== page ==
Wednesday, March 30, 2011

What about the West, then?

Louis L'Amour and Zane Grey and Jack London either lived the West or listened to people who did. I'm a generation behind L'Amour, if you figure a generation to be thirty years. Still, I feel I knew many of the people who "won" the West. That's why I write about the West, and I'd like to let you all know about the sons and daughters of the pioneers that I knew. Let me tell you about Aunt Hat.


Aunt Hat's Chili

Aunt Hat and Uncle Jess lived on the bluff above Show Low Creek. Their house was small, stucco on frame, with one of those wavy galvanized tin roofs. But you'd be surprised how many people it could hold whenever Aunt Hat made chili.

There was always a string of chili peppers hanging in the kitchen. And whenever she'd run low, she'd send Earl over to Orlando Baca's place in Concho to buy another string.

Aunt Hat kept a stock pot on the back of her old wood-burning stove. She and Grandma Em were the only women I knew who still cooked with wood. Bones and meat trimmings went into that stock pot every day. And every morning, after a couple of chunks of juniper went into the stove to liven up the coals left over from the night before, Aunt Hat would fish the bones out of the stock pot, scrape the marrow out, pull off any strings of meat, and toss those bones in the dog pan. She'd skim the grease off the top of the stock pot and put it in a Mason jar. Never did figure out what she did with that grease, but every once in a while, that Mason jar would be empty.

Come time to make chili, Aunt Hat ladled a couple of quarts of stock into a big cast-iron dutch oven. She'd have a pile of meat trimmings, a couple of pounds at least, which would go into the dutch oven to boil with the stock.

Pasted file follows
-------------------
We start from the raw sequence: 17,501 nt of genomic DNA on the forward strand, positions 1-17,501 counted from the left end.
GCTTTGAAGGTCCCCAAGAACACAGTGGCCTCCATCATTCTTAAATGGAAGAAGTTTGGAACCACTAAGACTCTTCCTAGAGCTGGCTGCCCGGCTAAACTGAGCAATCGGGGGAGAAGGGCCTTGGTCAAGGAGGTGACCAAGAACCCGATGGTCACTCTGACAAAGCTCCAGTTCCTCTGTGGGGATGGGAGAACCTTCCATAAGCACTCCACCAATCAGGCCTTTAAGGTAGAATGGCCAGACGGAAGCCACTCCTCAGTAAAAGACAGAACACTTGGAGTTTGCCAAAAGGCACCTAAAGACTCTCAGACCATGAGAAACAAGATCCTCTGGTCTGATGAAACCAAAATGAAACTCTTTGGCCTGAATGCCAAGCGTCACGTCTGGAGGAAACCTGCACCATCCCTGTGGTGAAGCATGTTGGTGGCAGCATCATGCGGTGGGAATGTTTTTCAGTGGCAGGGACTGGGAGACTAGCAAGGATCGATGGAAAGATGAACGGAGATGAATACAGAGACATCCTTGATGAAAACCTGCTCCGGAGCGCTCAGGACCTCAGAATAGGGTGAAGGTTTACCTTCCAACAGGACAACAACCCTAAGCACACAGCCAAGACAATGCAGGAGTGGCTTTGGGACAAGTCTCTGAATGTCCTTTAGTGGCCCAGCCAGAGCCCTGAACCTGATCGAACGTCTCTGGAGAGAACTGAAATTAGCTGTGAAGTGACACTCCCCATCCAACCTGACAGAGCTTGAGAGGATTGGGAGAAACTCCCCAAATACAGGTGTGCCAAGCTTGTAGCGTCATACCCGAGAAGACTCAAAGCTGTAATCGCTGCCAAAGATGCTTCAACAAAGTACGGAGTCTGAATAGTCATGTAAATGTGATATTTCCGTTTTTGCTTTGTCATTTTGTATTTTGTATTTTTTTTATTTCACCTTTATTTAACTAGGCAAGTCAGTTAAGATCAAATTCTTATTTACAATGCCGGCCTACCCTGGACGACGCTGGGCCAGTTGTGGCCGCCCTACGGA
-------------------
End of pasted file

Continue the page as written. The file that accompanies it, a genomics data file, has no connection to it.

"Go get the onions," she'd say to me. "Even a knee-high brat like you can cut onions." So I got to peel and chop a half dozen big ol' onions to put in that pot with the meat trimmings. Talk about tears.

Three or four of those hot chili peppers came off the string, and Aunt Hat ground them up on an old Anasazi metate Uncle Jess had found not far from the house. Grand Uncle Ned found the remains of a rudimentary cliff dwelling in that bluff above the creek. Carbon dating put a wooden beam from the dwelling at ca. 1200. The metate may have been from the same time. It sure made powder out of those chili peppers, seeds and all.

Some folks put the chili powder right in the kettle. Not Aunt Hat. She always roasted the chili powder in a frying pan and then mixed it with lard to make a kind of chili roux. "Rounds it off just a little," she'd say. Into the dutch oven it went, along with two or three grated carrots, a couple of tomatoes, and some roasted, skinned, and chopped California chiles -- mild, but flavorful.

The dutch oven sat and simmered on Aunt Hat's wood stove until the concoction was reduced to dark, reddish-brown liquor, thick with gelatin from the meat scraps. She'd soaked a quart of pinto beans overnight, and they were now plump and swollen. Aunt Hat dumped the beans into the dutch oven, water and all, and set it on the back of the stove where it would stew until the next evening.